History's Burdenby Paul Hond
Taking a Close Look at Columbia's Links to Slavery
Henry Izard, Columbia College Class of 1789, thought it useful to have his name inscribed on his property. That way, should Charlotte ever run away (which she did), he could mention in his newspaper advertisement that “Izard” was branded upon her left cheek.
Izard’s ad was one of forty-four runaway-slave ads submitted by twenty-eight King’s College and Columbia students from the classes of 1760 to 1805 in New York papers, according to Jordan Brewington, a Columbia College senior. Brewington is one of sixteen students who have contributed original scholarship to Columbia University and Slavery (columbiaandslavery.columbia.edu), a website dedicated to examining Columbia’s connections to slavery and abolitionism.
The website grew out of a course taught by history professor Eric Foner ’63CC, ’69GSAS in 2015, which was itself inspired by the 2013 book Ebony and Ivy: Race, Slavery, and the Troubled History of America’s Universities, by Craig Steven Wilder ’94GSAS. That book spurred historical introspection at a host of elite educational institutions.
Foner, an eminent historian of the Civil War and Reconstruction who retired from Columbia last year (the course on Columbia and slavery has since been taught by Thai Jones ’02JRN, ’12GSAS and Karl Jacoby), recently spoke in Low Rotunda alongside Brewington and Jared Odessky ’15CC to mark the website’s unveiling. Slavery, Foner said, was “intertwined with the life of this institution and of course of New York City,” which in the Colonial period had more slaves per capita than any city besides Charleston, South Carolina.
Many of Columbia’s early students came from slave-owning Northern families, the researchers found, and most of Columbia’s early presidents owned slaves. In addition, the Trustees and donors at that time included merchants who built their wealth on products made from slave labor, or else profited directly from the slave trade itself.
Brewington’s research focused on slaves. As a descendant of slaves, she wanted to “talk about this history through enslaved Black lives.” But she could find no primary sources — no narratives of slaves or free persons. The slaves were invisible. “It got to me,” she said.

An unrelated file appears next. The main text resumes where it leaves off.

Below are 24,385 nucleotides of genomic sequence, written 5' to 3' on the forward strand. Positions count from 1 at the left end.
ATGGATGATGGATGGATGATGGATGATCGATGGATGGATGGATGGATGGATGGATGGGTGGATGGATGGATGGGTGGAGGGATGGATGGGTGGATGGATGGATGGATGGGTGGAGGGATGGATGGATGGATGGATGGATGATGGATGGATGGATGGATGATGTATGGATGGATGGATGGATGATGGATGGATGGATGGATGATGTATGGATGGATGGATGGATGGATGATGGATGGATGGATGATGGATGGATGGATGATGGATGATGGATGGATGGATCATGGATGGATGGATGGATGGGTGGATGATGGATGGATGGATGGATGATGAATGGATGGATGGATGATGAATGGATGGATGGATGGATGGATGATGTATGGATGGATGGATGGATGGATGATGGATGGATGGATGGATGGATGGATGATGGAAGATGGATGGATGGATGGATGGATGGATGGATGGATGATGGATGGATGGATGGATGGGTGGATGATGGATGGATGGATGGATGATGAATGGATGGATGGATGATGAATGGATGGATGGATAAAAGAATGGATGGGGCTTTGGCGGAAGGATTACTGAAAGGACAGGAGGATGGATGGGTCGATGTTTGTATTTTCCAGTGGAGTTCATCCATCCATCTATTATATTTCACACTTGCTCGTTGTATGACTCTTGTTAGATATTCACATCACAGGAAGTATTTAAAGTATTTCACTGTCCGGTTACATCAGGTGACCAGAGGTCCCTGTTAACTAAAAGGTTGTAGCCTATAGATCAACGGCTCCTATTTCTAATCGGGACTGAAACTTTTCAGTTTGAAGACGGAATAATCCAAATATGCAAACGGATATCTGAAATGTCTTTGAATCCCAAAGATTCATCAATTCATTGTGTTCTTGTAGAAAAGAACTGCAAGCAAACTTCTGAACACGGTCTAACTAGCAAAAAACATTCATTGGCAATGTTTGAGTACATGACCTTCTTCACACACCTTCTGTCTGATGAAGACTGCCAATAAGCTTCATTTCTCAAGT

There was one type of documentation that hinted of their lives, however: runaway-slave ads in newspapers. These ads typically had a physical description of the escaped slave and a monetary reward, and were “the only type of literature that was widely published in public that was singularly about Black life,” Brewington said. One thing she deduced from this evidence was a “real undercurrent of Black resistance.”
She also disputed the notion that because slavery was common (the original Columbia campus downtown was proximate to many enslaved people working and building the city), slave owners were not really conscious of the atrocities they were committing. “Students were actively engaged and knowledgeable about what they were doing,” Brewington concluded. “They chose to ignore the humanity of their slaves for their own profit.”
The ads held clues. Brewington found that some were submitted multiple times over several years, indicating that a slave was repeatedly escaping from the same person, which, she argued, “speaks to the consciousness of the slave owners — knowing these people are running away, seeking self-determination, and continually trying to recapture them.” Half the ads described scars, brandings, missing toes — brutal tokens of “the day-to-day abuse that these students [the slave owners] were aware of.”
On a more positive note, some Columbians embraced anti-slavery causes. As Foner pointed out, Founding Fathers Alexander Hamilton and John Jay were members of the New York Manumission Society, and Gouverneur Morris 1768KC, a coauthor of the US Constitution, condemned slavery at the Constitutional Convention.
But Columbia’s most important anti-slavery activist, as researcher Odessky emphasized, was John Jay’s grandson, John Jay II 1836CC, who inveighed against slavery as a lawyer and churchman. Odessky called Jay II a “lone wolf” at Columbia, where most students held “extremely conservative attitudes.” In college, Jay II became a manager of the New-York Young Men’s Anti-Slavery Society, which zealously condemned slavery as “the highest crime that can be committed on moral being.” Later, he represented fugitive slaves in court and pushed the Episcopal Church toward anti-racist and abolitionist positions.
As President Lee C. Bollinger observed in his introductory remarks in Low, contemporary life has been “deeply determined” by the history of slavery. “This past is not past; it is very much in the present,” he said.
Brewington took up that theme: it wasn’t just “evil individuals” behind slavery, she said. It was a whole society. “Once you see that,” she said, “you start to understand how that world ended up birthing the world of 2017.
“Then you end up asking yourself the question: ‘Who would I have been in that world? Who am I in this world? And is there a difference?’”